Thursday, 10 June 2010

‘Not a morsel till Zakir is freed!’

Thursday, June 10, 2010
By By Saher Baloch


Karachi: In the sweltering summer heat, three members of a family refuse to break their 28 day hunger strike outside the Karachi Press Club and only demand that Zakir Majeed Baloch, who got missing from Khuzdar, Balochistan on June 8 2009, must be freed.

With pain etched on their faces, Baloch’s family members, including his sister Shabana, refuse to eat anything, “We will not eat a morsel till Zakir is freed!” And looking at them, its obvious that they physical pain of hunger pangs is well surpassed by the mental anguish of the loss of their loved one.

A year after Zakir went missing; his family is still looking for clues and searching for answers. Sitting with a picture of his brother, Shabana says that she wants to know whether her brother is alive or not. “If he has done something unlawful there are courts for it but to pick a person for unknown reasons is something we do not understand.” Besides being a brilliant student, Shabana says that Zakir never minced words while speaking about the plight of the Baloch people, who she added “live in the most deplorable of conditions in their own province.”

Back in 2009, the head of United Nations High Commission for Refugees, John Solecki was abducted from Quetta on his way to home. An organisation claimed responsibility for the abduction and demanded that the United Nations put pressure on Pakistani authorities to release 1109 missing Baloch activists, out of which 141 were women. “This angered many of the young activists who wanted to talk it out rather than create a ruckus. Zakir Baloch was one of them,” Shabana said.

Along with like minded people, he formed a committee known as the John Solecki Release Committee and set about putting pressure on the authorities to pace their efforts in finding Solecki. Though Solecki was released after two months, Zakir went missing from Balochistan without a trace.

Bewildered, the family filed an FIR and later filed a petition in High Court. “During the period when we were running from pillar to post, we did not get a call for ransom or any threats from anyone,” added Dr Hussain Baloch, a cousin of Zakir, accompanying his family. He said that they filed a petition in Supreme Court as well, “but so far we have not been informed about anything.” He says that those sympathizing with them very well know who’s behind the abductions but to no avail. “We appeal to all the human rights organisations to help us out in our search for justice.”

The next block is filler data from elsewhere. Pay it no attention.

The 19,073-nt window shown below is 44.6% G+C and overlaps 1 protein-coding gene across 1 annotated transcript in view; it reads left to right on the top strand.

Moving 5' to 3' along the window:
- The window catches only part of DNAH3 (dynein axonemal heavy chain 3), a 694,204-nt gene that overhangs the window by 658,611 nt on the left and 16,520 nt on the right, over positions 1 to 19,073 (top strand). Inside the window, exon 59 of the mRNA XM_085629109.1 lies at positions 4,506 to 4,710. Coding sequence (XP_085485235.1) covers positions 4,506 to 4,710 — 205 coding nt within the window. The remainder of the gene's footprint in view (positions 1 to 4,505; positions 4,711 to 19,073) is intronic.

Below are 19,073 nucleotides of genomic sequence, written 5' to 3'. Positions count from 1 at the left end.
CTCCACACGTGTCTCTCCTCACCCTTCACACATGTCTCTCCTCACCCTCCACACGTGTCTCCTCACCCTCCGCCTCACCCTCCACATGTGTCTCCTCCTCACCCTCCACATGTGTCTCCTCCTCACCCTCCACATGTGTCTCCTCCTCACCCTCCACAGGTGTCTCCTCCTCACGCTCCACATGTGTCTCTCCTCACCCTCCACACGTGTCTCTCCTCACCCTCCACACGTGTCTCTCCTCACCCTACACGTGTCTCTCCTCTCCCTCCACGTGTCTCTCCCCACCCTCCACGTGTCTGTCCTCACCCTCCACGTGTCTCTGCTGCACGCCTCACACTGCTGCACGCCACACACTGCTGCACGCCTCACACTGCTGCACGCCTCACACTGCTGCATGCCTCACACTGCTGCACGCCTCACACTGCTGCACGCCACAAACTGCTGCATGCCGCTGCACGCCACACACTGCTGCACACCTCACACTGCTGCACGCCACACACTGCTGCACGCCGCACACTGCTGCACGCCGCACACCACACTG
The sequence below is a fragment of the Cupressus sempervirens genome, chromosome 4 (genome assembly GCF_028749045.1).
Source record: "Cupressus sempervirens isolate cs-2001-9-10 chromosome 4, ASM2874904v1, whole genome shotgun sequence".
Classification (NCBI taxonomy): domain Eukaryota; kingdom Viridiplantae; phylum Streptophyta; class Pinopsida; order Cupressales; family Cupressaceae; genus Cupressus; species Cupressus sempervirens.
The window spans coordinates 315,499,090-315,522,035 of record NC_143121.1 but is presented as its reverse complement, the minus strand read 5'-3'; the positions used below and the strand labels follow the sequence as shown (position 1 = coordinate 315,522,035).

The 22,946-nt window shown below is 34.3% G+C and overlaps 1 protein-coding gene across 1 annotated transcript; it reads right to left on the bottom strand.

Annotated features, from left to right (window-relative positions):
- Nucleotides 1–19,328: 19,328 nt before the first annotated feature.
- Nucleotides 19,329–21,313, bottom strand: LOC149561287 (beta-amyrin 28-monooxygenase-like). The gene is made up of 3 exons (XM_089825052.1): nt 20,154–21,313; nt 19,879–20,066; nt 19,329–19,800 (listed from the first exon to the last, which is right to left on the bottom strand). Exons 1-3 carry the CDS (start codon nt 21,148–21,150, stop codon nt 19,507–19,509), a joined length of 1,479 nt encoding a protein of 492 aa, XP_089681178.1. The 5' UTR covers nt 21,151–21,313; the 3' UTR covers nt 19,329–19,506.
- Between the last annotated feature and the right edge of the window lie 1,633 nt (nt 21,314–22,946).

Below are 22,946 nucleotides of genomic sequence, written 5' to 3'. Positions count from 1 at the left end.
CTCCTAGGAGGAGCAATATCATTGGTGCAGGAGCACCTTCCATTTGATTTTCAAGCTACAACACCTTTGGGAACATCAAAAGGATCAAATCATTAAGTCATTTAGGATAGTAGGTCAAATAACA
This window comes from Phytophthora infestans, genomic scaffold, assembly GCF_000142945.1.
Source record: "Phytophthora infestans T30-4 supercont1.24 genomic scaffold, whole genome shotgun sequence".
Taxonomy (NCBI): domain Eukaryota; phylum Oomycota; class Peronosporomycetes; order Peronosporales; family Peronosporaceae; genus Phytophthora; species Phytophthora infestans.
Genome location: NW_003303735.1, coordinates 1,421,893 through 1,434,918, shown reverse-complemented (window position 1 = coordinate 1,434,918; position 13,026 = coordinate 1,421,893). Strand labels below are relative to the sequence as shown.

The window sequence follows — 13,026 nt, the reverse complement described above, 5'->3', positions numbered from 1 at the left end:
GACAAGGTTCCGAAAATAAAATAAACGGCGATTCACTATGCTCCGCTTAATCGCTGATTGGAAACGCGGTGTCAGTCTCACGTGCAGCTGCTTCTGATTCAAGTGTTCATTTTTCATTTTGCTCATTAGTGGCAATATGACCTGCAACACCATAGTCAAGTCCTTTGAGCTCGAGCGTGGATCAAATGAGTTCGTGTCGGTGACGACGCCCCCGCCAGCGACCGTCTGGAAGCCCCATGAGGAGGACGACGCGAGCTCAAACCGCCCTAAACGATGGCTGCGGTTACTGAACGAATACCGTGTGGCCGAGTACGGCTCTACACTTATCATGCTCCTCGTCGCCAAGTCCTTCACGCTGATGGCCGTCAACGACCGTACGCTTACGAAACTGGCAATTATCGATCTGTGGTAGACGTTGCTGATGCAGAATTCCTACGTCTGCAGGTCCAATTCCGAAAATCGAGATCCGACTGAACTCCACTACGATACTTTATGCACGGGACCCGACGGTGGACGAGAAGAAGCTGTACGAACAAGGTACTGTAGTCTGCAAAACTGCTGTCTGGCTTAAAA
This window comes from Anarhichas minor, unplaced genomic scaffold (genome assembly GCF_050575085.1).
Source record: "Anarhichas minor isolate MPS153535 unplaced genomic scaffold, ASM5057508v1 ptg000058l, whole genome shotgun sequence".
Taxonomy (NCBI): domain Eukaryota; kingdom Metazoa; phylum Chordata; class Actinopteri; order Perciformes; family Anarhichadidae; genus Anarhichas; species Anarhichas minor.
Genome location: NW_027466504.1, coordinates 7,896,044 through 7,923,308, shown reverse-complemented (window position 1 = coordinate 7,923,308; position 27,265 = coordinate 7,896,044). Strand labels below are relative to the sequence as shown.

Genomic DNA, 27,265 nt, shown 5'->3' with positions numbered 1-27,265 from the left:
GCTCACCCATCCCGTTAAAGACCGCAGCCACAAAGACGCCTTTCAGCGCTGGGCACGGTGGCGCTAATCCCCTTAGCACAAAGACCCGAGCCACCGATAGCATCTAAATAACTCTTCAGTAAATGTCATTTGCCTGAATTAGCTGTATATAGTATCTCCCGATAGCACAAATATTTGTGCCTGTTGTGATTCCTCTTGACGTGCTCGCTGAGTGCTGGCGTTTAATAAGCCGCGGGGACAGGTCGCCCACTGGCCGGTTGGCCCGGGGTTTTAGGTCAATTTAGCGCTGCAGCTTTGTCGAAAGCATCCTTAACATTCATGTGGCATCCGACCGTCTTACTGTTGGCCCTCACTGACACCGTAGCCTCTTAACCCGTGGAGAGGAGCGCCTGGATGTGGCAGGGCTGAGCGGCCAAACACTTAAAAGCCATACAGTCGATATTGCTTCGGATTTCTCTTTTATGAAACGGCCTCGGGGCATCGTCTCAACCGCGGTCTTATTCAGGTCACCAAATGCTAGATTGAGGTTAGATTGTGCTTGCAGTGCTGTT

Director at Human Rights Commission of Pakistan (HRCP), I.A Rehman said that he felt for the families of the missing person but the fact is that it is a long process. “A commission has been formed in Quetta regarding the recovery of missing persons in the region. A hearing takes place after every 10 days and 5 to 6 people are recovered. Hope is not lost yet as we are trying our best to recover those who are missing.”

Though the young ones, to some extent, understand the problems in getting timely justice in the country, it is their mother they are worried about. Shabana said that all day long her mother looks at the doorway expecting Zakir to get in any minute. Zakir’s mother keeps getting in and out of the hospital after her son’s disappearance. “All day long, my mother cries out Zakir’s name and says that when he has not done anything then why he is not coming home. She does not understand, no matter how much we try,” said Shabana in a soft voice.

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